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Comedian Norm Macdonald Has Died At 61

Norm Macdonald speaks during a panel discussion of reality television talent show "Last Comic Standing" in 2015.
Kevork Djansezian
Getty Images
Norm Macdonald speaks during a panel discussion of reality television talent show "Last Comic Standing" in 2015.

Comedian Norm Macdonald, a beloved Saturday Night Live cast member in the 1990s, has died. His management company confirmed that the 61-year-old had battled cancer for nine years.

"He was most proud of his comedy," his producing partner and friend Lori Jo Hoekstra told Deadline. "Norm was a pure comic. He once wrote that 'a joke should catch someone by surprise, it should never pander.' He certainly never pandered. Norm will be missed terribly."

SNL fans may remember Macdonald as an anchor on the show's "Weekend Update" segments. He was known for his impressions, particularly that of Burt Reynolds. In his signature droll manner, he lampooned former superstar Michael Jackson and former football star and actor O.J. Simpson throughout his murder trial. Macdonald later said he was pressured by network executives to stop blasting Simpson as a murderer, and he attributed getting fired from the show for his refusal to stop.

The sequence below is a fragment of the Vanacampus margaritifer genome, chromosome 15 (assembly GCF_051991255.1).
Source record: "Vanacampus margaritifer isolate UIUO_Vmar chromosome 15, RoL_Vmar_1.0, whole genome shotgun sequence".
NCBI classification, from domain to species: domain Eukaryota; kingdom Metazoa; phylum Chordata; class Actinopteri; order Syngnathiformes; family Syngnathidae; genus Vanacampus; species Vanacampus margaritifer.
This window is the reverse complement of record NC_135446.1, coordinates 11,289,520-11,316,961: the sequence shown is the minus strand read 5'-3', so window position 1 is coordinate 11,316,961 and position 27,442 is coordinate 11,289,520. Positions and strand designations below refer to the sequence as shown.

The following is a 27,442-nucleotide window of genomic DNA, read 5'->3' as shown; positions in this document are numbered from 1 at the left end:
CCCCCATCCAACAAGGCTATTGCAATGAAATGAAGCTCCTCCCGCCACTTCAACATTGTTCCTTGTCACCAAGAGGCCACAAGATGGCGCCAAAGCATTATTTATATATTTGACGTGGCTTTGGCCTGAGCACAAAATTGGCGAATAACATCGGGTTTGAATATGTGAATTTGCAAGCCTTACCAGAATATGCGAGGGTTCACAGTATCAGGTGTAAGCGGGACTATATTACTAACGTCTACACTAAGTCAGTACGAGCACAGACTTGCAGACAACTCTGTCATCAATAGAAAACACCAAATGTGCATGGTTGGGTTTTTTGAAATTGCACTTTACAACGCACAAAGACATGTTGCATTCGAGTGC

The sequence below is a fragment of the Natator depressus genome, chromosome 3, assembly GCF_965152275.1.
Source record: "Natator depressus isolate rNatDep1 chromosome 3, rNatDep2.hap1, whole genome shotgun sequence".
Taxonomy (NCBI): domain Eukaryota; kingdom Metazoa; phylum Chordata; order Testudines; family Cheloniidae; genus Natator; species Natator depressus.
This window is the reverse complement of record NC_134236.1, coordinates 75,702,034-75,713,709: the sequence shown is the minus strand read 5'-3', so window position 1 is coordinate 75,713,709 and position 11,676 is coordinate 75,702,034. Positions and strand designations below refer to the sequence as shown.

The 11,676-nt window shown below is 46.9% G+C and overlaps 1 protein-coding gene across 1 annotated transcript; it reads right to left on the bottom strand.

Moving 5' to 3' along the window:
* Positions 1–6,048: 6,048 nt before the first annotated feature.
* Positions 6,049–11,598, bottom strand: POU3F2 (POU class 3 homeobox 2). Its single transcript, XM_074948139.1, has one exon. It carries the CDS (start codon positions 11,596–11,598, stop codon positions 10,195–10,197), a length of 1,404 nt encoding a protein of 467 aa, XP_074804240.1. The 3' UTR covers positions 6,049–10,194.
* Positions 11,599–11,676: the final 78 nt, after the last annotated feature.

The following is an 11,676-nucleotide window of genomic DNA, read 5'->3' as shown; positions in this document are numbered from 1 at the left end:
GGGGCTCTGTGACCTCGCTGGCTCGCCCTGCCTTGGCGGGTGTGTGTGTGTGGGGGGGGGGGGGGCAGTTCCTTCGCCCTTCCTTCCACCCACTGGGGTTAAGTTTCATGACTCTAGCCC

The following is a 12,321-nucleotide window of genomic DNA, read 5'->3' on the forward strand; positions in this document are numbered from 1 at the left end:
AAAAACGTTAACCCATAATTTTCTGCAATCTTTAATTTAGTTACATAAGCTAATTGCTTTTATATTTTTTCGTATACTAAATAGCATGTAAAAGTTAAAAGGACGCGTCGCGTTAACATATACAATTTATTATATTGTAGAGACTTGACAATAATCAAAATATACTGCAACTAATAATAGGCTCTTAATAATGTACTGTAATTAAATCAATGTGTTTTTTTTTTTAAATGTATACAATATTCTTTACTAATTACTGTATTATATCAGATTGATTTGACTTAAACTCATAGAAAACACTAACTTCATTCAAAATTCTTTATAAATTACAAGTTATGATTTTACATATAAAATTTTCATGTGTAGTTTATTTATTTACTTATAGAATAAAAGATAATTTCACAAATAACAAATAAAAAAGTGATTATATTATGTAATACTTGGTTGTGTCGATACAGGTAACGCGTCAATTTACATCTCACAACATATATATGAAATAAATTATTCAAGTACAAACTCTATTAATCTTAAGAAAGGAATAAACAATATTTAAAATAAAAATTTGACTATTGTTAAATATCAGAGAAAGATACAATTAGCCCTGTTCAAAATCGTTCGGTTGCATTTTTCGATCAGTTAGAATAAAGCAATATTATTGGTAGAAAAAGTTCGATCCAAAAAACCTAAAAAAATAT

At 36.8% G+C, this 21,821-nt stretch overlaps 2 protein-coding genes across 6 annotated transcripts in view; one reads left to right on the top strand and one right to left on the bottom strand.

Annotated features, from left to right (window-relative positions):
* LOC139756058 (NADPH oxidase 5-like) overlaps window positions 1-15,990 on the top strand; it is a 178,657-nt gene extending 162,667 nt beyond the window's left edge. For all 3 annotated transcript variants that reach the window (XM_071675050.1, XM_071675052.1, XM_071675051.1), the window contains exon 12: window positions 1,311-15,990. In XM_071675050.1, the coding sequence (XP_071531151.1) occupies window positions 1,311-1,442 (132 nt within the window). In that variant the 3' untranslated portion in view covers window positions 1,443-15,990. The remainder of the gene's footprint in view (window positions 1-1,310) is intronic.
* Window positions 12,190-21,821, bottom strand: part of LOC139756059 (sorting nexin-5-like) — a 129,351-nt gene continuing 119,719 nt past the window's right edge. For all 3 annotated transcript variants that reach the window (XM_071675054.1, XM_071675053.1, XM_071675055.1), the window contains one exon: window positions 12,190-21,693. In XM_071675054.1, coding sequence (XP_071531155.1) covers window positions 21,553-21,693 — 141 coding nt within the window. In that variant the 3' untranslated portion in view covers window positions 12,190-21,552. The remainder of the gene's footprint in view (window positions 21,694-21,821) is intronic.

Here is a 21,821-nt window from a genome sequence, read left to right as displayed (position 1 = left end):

After SNL, Macdonald had his own comedy series, The Norm Show, where he played an NHL player who had to perform community service after being busted for gambling and tax evasion. He also had his own talk show, Norm Macdonald Has a Show, on Netflix.

Macdonald was born in Quebec City in 1959, and started his career doing standup in Canadian comedy clubs, where he developed his deadpan style. After competing on Star Search in 1990, he was hired to write for The Dennis Miller Show, then the sitcom Roseanne. Macdonald made appearances on late night shows with David Letterman and Conan O'Brian and had a recurring role on the show The Middle. He also appeared in films such as The People vs. Larry Flynt, and he was the voice of Lucky the Dog in the Eddie Murphy comedy Dr. Dolittle.

Copyright 2021 NPR. To see more, visit https://www.npr.org.

As an arts correspondent based at NPR West, Mandalit del Barco reports and produces stories about film, television, music, visual arts, dance and other topics. Over the years, she has also covered everything from street gangs to Hollywood, police and prisons, marijuana, immigration, race relations, natural disasters, Latino arts and urban street culture (including hip hop dance, music, and art). Every year, she covers the Oscars and the Grammy awards for NPR, as well as the Sundance Film Festival and other events. Her news reports, feature stories and photos, filed from Los Angeles and abroad, can be heard on All Things Considered, Morning Edition, Weekend Edition, Alt.latino, and npr.org.